Ergodos Musicians’ ‘I Call to You’ is a collection of minimalist expressions based on a single work, a Lutheran hymn / cantata by Bach; Ich ruf zu dir, Herr Jesu Christ (BWV 639). Apart from showcasing Irish composers, Ergodos keep abreast with contemporary musical techniques and beautifully presents them to Irish audiences.
The first track, Garret Sholdice’s transcripion of Johan Sebastian Bach’s Ich Ruf zu dir, Herr Jesu Christ is a interesting hybrid of genres. Musical purists may scoff at the notion of any Bach composition being transferred to a Steinway, particularly considering the chorale cantata is now most commonly played on organ, yet the piano certainly adds a heaviness not commonly associated with the work. There is no baroque ornamentation, however, and apart from a slight slowing at the end neither is there any overt romantic expression, so one never quite knows in what epoch to categorise this in. The block chords in the left hand methodically follow the melody in the right hand, as some faithfulness to the original work is maintained.
Benedict Schlepper-Connolly’s Ich bin, erhör mein Klagen begins with extended cello techniques and violin, with sparse notes played on piano, setting an ambience rather similar to Morton Feldman’s Rothko Chapel. This piece gains momentum in the second section when vocalist Michelle O’Rourke sings sustained notes over an erratic piano melody and more forthright strings. After the timbre becomes darker, the ambience of before returns, but with slightly more dissonance, almost a poignant reflection of the unpredictable previous section.
A similar mood is carried into Jonathan Nagle’s short piece for piano and cello, also entitled Ich ruf zu dir, Herr Jesu Christ. A chord in the piano is slowly elaborated on by strings. The pensive piano playing dictates a sombre mood, which is exasperated by the dissonances in strings and the use of silence, as well as pedals to lengthen soft notes in the piano.
Sholdice’s Verleih mir Gund zu dieser Frist begins with an energy and direction provided from the piano motif, as it supports the vocal line. The other instruments, then glide over this to create blissfully dissonances. As the piece progresses the metre changes, the motif is elaborated and briefly disappears and the dissonance is brasher. As the piece moves towards a conclusion, the timbre lightens, leaving just the suitably soft voice and occasional note from the accompaniment.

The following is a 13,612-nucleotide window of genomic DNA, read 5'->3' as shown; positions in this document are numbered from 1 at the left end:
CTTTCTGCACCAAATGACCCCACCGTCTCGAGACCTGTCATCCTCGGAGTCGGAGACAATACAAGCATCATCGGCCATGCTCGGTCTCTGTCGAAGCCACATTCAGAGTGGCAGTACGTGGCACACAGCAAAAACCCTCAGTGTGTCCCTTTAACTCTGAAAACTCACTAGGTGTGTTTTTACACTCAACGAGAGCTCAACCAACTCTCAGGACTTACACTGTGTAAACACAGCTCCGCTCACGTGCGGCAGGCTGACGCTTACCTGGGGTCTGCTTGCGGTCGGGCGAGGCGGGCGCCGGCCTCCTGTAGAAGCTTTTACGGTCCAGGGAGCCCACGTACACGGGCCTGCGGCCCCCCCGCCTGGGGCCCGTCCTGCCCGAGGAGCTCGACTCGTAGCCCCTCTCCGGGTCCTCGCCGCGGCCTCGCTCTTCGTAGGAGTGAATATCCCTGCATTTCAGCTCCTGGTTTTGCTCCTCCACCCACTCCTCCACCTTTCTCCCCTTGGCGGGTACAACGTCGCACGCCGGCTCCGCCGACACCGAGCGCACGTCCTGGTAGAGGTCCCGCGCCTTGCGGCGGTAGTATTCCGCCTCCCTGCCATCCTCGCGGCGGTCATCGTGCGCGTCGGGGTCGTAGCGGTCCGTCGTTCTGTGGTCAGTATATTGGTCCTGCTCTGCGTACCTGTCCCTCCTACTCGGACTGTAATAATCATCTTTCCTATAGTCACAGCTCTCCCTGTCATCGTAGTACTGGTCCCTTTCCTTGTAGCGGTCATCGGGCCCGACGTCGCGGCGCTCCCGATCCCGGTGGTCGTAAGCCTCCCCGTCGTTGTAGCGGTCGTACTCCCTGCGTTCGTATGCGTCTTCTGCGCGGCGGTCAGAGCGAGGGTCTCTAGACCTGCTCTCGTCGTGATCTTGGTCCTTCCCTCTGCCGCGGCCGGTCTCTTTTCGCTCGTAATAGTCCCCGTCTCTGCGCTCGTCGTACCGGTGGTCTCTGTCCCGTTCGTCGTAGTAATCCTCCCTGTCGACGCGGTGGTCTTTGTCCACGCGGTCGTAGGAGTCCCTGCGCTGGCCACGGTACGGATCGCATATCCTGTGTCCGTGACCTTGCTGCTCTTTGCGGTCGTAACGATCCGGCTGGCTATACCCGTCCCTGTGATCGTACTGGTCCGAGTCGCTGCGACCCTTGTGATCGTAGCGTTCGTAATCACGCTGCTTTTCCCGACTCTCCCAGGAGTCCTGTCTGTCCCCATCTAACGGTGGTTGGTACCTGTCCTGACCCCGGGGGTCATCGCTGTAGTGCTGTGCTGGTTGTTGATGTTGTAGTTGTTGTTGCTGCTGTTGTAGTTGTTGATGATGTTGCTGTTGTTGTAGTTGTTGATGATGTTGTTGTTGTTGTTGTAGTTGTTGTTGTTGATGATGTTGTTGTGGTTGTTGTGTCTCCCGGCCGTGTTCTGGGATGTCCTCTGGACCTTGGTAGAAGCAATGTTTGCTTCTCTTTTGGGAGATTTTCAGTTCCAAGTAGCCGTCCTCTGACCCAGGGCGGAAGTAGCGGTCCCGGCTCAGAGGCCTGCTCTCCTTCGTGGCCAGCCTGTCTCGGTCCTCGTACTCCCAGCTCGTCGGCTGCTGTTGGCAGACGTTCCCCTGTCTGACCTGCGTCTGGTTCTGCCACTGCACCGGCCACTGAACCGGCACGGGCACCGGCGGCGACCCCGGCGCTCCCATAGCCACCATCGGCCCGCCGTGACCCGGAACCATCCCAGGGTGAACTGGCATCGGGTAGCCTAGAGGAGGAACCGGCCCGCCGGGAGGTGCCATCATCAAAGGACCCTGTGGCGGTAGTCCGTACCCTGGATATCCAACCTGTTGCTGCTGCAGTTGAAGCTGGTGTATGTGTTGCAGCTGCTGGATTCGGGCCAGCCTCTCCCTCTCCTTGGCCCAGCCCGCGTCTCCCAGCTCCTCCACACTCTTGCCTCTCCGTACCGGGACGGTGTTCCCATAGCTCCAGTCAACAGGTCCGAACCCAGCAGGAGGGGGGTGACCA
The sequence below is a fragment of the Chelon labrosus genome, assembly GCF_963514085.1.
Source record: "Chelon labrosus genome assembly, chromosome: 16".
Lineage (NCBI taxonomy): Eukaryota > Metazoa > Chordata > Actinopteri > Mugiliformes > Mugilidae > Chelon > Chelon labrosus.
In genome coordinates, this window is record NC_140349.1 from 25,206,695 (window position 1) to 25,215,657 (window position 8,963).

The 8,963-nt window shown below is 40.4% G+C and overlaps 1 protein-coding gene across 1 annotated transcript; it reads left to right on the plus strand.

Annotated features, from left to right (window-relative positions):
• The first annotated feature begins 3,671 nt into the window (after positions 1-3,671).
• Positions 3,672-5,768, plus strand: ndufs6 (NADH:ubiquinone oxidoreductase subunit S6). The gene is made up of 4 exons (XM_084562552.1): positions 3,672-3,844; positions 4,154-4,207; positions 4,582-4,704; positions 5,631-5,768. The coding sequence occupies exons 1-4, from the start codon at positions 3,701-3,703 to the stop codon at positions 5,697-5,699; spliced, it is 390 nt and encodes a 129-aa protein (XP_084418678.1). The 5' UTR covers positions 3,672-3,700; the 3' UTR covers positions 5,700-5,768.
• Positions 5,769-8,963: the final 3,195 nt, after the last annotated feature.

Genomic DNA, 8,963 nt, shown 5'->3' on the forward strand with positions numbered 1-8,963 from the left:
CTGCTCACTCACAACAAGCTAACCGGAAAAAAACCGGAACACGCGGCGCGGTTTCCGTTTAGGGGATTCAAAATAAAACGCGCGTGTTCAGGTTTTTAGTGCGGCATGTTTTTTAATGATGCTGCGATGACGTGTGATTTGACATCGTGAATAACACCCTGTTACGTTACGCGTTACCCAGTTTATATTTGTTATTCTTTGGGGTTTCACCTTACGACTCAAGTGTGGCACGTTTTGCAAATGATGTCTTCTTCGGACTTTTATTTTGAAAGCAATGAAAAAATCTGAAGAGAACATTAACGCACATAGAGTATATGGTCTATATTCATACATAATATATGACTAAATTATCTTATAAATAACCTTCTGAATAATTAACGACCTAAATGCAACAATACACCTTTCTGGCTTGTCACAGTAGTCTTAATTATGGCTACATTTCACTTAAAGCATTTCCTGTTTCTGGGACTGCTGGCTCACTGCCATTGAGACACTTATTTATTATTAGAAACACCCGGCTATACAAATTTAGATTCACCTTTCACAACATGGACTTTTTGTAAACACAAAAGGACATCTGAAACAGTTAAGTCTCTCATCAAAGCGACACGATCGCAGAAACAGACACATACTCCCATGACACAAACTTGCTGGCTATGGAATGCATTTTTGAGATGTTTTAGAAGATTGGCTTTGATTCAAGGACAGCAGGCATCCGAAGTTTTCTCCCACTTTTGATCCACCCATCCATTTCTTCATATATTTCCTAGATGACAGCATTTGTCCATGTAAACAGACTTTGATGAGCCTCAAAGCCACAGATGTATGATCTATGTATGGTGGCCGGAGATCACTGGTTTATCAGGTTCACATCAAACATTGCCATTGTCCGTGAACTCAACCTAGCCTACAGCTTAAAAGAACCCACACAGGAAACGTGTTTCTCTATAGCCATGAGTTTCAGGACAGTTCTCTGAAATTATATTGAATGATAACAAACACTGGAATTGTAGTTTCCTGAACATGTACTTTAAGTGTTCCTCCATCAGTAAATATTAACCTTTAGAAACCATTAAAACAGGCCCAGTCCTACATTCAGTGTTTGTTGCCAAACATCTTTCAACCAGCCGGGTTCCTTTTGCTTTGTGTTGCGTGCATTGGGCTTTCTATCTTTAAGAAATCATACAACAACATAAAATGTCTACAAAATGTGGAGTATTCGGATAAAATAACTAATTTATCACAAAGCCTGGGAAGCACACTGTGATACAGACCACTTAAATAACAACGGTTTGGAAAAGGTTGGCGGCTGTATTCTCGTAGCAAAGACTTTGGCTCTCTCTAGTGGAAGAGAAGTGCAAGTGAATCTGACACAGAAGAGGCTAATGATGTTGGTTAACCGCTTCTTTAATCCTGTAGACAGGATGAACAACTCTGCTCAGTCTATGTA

Simon O’Connor’s Ich ruf zu dirr, Herr Jesu Christ begins with the most up-tempo moment of the album. A light pattern in piano is quickly overpowered by clarinet, with strings then creating a dense texture. The dissonance varies from soft to more intense throughout. After various dialogues between the instruments, the piano then dictates a more buoyant mood, only for the strings to eventually exert authority and bring back a feeling of serenity as the piece comes to a close.
Sholdice’s original composition of Ich Ruf zu dir, Herr Jesu Christ begins with a secure tonality not heard since his transcription of Bach in the first track. After five tracks of minimalist character, sparse tonal chords are played, mainly in the upper register of the piano. The progressions are uncomplicated, but played with such sentiment and delicacy by Michael McHale that this short piece is equally as meditative as the previous six.
Ergodos play sometimes challenging compositions with a competence and devotion that allows for the listener to become immersed in them, rather than feel alienated. Although metres change and tonal centres disappear, Erdogos play with a delicacy which is very pleasing for the listener.